T. E. Lauer


The solution to the water problem must involve one or more of several limited alternatives. We must either: (1) develop new sources of water; (2) reduce our per capita water use; (3) stop our population growth; or (4) use our present supply of water more efficiently. Any solution will draw heavily upon science and technology. Through them we will learn to remove the salt from ocean water, to purify polluted waters, to distribute water economically over great distances, and to reduce the waste and even the use of water. It is clear that the law will create no new water. But it may either act as a positive force to bring about a more beneficial use of the existing water supply or it may block progress and hinder development of more beneficial uses and thereby contribute to the waste of this vital resource. It has been charged that the existing water law in the Eastern States, the doctrine of riparian rights, not only falls short of being optimum but is actively harmful because it prevents the full beneficial use of water. To what extent are these charges true?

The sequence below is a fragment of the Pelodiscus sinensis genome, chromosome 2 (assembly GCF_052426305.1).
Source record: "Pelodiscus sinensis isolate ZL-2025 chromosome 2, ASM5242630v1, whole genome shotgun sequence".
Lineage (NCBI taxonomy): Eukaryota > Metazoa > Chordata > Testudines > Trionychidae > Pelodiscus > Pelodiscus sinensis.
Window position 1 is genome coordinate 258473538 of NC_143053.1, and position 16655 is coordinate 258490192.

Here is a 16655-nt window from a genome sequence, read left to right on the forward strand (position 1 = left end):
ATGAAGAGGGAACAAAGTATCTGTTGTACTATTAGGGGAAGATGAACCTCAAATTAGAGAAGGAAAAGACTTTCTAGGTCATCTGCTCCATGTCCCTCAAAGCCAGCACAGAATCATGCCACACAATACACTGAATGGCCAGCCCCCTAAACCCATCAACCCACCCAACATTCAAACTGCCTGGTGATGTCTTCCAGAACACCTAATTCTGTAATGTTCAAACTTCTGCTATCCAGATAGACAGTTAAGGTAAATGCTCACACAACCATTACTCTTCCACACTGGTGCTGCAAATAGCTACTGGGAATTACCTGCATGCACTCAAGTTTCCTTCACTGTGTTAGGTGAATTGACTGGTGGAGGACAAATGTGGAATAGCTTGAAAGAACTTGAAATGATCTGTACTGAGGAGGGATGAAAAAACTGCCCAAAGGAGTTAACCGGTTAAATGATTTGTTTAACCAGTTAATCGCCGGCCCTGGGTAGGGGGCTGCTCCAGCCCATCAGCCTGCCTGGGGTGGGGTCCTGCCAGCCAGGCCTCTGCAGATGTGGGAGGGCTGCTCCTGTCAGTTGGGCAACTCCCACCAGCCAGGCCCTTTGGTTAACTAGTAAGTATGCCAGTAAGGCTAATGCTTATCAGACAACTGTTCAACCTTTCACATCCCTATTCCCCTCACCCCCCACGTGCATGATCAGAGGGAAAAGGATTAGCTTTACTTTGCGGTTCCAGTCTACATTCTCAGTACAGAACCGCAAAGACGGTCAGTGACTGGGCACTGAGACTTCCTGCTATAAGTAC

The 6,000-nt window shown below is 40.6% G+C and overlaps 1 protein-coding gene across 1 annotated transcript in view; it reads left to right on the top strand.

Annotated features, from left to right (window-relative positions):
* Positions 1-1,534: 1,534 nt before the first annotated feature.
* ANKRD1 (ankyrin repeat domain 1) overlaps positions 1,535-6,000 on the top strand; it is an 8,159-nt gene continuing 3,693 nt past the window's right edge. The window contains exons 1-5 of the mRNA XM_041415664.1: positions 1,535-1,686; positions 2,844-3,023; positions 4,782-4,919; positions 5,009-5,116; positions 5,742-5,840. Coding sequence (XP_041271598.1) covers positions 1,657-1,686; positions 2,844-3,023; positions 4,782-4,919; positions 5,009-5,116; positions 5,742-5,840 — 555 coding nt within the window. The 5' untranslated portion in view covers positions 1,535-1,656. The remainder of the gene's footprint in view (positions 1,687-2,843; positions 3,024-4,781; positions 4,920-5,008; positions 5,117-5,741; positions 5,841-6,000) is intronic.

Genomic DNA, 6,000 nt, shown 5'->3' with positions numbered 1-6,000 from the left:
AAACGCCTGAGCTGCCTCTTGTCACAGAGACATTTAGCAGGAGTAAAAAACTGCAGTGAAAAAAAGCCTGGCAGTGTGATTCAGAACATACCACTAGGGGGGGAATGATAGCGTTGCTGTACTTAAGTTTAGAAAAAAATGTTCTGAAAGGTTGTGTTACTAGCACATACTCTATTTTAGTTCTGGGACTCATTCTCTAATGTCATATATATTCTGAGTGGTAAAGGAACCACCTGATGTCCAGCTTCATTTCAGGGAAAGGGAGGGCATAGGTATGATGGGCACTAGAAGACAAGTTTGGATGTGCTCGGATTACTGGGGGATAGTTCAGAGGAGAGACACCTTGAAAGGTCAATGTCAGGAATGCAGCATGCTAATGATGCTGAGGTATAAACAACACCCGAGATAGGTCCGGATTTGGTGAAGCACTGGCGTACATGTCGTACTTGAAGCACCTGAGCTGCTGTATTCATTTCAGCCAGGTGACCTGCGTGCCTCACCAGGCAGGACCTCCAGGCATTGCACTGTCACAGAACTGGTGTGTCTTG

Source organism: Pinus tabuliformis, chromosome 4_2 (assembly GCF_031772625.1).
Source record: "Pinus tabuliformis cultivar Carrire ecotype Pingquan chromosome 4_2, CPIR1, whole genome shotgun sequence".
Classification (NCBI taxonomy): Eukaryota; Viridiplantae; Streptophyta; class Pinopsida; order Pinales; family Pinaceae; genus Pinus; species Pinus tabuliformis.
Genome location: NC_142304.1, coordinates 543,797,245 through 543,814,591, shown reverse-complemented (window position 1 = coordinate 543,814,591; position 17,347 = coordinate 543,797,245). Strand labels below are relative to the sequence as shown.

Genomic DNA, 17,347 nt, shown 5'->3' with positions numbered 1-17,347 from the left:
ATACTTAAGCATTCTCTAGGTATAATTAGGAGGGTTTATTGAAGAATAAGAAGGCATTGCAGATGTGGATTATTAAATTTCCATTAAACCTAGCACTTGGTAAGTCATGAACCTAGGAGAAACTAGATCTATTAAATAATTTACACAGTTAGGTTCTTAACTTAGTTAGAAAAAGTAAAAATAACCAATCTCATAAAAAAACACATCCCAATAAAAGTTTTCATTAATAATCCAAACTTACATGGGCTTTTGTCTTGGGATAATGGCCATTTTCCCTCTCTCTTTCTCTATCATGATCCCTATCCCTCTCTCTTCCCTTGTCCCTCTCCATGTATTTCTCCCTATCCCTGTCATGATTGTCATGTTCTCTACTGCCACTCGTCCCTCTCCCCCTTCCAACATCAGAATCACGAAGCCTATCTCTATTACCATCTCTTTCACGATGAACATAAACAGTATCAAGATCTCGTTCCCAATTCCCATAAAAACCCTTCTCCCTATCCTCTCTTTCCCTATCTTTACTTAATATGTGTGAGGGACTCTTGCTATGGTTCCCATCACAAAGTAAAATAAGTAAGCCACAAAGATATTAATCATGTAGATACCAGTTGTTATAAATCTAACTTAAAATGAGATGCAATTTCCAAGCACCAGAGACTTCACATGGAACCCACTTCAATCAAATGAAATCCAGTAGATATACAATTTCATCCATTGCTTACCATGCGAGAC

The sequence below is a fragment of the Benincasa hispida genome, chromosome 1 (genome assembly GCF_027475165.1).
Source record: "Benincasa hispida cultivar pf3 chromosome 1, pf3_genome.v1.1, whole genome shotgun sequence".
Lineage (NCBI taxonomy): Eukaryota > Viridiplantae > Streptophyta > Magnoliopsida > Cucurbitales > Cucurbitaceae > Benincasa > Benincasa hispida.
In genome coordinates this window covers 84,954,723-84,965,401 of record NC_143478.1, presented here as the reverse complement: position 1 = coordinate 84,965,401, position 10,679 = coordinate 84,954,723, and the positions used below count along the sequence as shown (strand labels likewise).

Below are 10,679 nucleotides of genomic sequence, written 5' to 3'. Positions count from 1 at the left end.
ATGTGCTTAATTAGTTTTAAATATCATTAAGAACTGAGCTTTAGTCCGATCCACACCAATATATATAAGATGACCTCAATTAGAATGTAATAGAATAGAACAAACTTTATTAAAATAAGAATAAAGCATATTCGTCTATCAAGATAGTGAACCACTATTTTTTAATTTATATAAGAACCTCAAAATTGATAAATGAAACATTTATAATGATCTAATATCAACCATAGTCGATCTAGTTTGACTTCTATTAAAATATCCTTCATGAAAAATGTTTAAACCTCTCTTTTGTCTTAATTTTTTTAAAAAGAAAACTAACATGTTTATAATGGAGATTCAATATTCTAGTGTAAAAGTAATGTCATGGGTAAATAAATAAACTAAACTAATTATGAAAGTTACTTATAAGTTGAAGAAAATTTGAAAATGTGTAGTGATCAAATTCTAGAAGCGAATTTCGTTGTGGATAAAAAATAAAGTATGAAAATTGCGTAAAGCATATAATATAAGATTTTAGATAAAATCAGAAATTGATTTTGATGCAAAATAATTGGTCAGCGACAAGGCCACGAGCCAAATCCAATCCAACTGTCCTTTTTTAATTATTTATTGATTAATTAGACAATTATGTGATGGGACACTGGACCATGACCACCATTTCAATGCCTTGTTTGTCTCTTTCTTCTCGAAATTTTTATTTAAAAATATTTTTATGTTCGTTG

Included in

Law Commons



To view the content in your browser, please download Adobe Reader or, alternately,
you may Download the file to your hard drive.

NOTE: The latest versions of Adobe Reader do not support viewing PDF files within Firefox on Mac OS and if you are using a modern (Intel) Mac, there is no official plugin for viewing PDF files within the browser window.